7 Mental Health Tips From Therapists That Actually Work

There’s so much competing thoughts as to what works in the world of therapy, it can be hard to discern the right course of treatment for every individual situation. Certainly, there’s no rule of thumb, and therapy ought to be personally tailored as much as possible. That said, there are some good principles that most people could benefit from with regard to coping mechanisms and ways to live more positively and constructively. Here are seven tips that are guaranteed to do no harm:

1. Write Down Your Thoughts

This can be a great way to let off some pressure and organise your mind. It might even be beneficial to regularly maintain a mental health journal. As well as helping structure the way you understand thoughts and feelings, it can also help externalise these emotions and frame them as things outside of yourself and not intrinsic to your personality.

2. Exercise

This is a bit of a no-brainer and a fairly well-worn advice, but it deserves reiterating. Any level of exercise provides nothing but benefit, even if it’s something as low-key as going for a walk every day. Exercise is good for mental as well as physical health, and, done on a regular basis, has been shown to be effective at alleviating depression and anxiety. While it’s certainly not a cure-all, there are nothing but positives to integrating it into a daily routine. As much as anything else, getting out of the house can help you get out of your head psychologically, provide you with some peaceful downtime, and make you feel more in step with the world.

3. Watch the Alcohol

Drinking can be damaging mentally as well as physically. Whilst it’s possible to drink in moderation, if it starts to function as a coping mechanism, it will only prove problematic in the long term. Consider how much alcohol you consume and try to establish if it’s too much and whether you have a pathology developing around your drinking habits. If so, seriously consider cutting down your alcohol intake. It can even be helpful to record when and how you drink and how you find it impacts your emotions and behaviour.

4. Compile a List of “Your People”

One of the overwhelmingly common aspects of mental health difficulties can be the feeling of alienation and loneliness that makes a person feel helpless in the face of problems. The reality, however, is usually that there are plenty of friends, family, and loved ones in our lives who care for us and would happily drop everything if they thought they could help us with our problems. By creating a list of people you trust who you can reach by phone, text or email, you’ll feel less trapped by your problems. Even if you don’t necessarily intend to discuss the problem at hand, socialising with others can help relieve stress and make us feel part of a greater whole.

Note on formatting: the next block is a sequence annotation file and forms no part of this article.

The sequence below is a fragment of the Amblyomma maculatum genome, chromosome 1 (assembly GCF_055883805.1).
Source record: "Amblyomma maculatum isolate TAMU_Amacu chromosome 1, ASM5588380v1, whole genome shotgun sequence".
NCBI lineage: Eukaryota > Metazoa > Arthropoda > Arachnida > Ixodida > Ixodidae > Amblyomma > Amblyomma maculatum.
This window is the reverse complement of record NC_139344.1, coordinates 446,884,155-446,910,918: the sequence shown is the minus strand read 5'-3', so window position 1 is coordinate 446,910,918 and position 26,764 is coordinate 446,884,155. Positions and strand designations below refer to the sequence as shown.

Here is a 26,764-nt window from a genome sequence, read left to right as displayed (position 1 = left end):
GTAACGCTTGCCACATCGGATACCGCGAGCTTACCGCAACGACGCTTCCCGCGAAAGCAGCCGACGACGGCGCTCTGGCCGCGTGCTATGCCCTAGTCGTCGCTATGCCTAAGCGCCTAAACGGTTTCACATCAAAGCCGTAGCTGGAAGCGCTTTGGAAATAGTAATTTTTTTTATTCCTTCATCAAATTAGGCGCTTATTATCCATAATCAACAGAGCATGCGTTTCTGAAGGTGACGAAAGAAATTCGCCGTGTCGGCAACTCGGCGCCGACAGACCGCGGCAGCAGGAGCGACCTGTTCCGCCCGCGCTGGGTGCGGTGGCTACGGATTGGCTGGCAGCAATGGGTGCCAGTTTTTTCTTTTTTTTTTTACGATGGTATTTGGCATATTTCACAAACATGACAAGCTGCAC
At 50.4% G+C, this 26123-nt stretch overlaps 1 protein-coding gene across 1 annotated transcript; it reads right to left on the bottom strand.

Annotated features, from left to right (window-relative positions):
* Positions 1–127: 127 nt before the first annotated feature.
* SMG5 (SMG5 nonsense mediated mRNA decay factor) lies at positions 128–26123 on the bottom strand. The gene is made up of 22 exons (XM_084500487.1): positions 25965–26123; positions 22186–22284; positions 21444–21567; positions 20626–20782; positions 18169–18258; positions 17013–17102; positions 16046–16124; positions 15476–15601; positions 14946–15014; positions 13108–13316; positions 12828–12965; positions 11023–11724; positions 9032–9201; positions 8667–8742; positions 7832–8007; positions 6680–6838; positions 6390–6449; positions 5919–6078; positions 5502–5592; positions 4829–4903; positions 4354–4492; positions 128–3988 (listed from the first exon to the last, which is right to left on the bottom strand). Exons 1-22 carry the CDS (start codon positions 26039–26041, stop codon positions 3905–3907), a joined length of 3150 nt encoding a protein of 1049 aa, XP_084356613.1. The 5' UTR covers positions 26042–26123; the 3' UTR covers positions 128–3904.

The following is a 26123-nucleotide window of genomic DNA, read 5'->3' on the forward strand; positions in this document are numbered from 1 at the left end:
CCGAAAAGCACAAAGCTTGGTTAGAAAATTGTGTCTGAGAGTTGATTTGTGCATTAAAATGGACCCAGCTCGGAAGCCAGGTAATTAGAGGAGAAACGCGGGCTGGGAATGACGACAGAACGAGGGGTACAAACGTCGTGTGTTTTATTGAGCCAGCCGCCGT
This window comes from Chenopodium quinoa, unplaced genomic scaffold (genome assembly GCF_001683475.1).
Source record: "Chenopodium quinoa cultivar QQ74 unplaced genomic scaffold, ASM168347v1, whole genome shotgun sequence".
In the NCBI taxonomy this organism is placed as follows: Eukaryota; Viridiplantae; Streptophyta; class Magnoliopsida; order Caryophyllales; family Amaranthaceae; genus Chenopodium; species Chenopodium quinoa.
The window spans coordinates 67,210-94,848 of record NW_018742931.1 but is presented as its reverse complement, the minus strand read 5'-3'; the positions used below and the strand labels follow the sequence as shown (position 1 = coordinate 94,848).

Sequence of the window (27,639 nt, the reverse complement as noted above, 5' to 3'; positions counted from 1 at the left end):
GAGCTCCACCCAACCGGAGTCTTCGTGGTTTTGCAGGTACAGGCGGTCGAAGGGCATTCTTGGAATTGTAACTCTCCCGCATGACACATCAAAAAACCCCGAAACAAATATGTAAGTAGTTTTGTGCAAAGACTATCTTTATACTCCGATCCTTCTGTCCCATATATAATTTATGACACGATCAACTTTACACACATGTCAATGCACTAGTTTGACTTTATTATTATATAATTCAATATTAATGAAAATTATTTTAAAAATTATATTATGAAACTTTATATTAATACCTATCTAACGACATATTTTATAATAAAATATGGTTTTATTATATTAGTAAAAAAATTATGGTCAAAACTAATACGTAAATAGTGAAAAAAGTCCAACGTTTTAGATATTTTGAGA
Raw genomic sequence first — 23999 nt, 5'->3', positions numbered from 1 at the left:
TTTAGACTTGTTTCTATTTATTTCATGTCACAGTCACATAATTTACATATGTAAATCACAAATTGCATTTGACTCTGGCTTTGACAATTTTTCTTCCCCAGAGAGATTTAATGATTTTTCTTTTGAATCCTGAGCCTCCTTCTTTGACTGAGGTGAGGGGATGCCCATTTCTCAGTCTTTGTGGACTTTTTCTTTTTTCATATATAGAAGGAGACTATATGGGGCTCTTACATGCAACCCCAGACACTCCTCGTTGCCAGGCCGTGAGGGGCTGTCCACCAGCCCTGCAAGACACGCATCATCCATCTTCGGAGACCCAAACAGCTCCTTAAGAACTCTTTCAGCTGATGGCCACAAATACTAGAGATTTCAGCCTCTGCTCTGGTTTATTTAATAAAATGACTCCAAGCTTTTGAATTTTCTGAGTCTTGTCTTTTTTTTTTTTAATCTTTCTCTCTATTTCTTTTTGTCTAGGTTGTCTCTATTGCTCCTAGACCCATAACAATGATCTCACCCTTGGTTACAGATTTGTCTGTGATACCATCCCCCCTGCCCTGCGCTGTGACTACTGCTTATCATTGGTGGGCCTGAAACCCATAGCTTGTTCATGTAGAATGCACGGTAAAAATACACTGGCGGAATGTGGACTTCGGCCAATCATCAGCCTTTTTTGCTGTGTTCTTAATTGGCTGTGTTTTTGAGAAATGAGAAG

5. Meet Negative Thoughts with Positive Ones

Negative thoughts are natural and by no means necessarily a fait accompli when encountered. It’s also essential to remember that, like any thought, they are not some intrinsic part of the owner that you have to embrace. Take a step back from yourself and consider whether you want to continue paying the idea attention. By practicing mindful thinking, you can help externalise negative thoughts making them easier to negate. Try looking on the bright side of situations and affirming the positive perspectives available to you.

6. Have a Self-Care Inventory

This can be as easy as having a favourite jumper to wear, keeping a playlist of songs at hand that bring you joy or are associated with happy memories, keeping a childhood teddy bear or running a long bath. Surround yourself with things that make you happy and don’t forget that you deserve to enjoy good things.

7. Have a Bedtime Ritual

Going to bed can, unfortunately, be one of the times when anxiety or stress is likely to linger in the silence of our thoughts, that can be compounded by worries over getting quality sleep that’s important to health in the daytime. If this is a problem, try to draw a line under your thoughts and realise there’s nothing you can do about them for now. Try writing them down on a pad next to the bed so you can reassure yourself that you can attack them actively the next day. Consider putting some of your favourite essential oils on your pillow, and reading a good book to wind your mind down.

By following these simple tips, you can improve your mental health and maintain a peace of mind which is so important in the modern world.

by Thomas Nemel

Tuesday, January 30th, 2018 at 15:38
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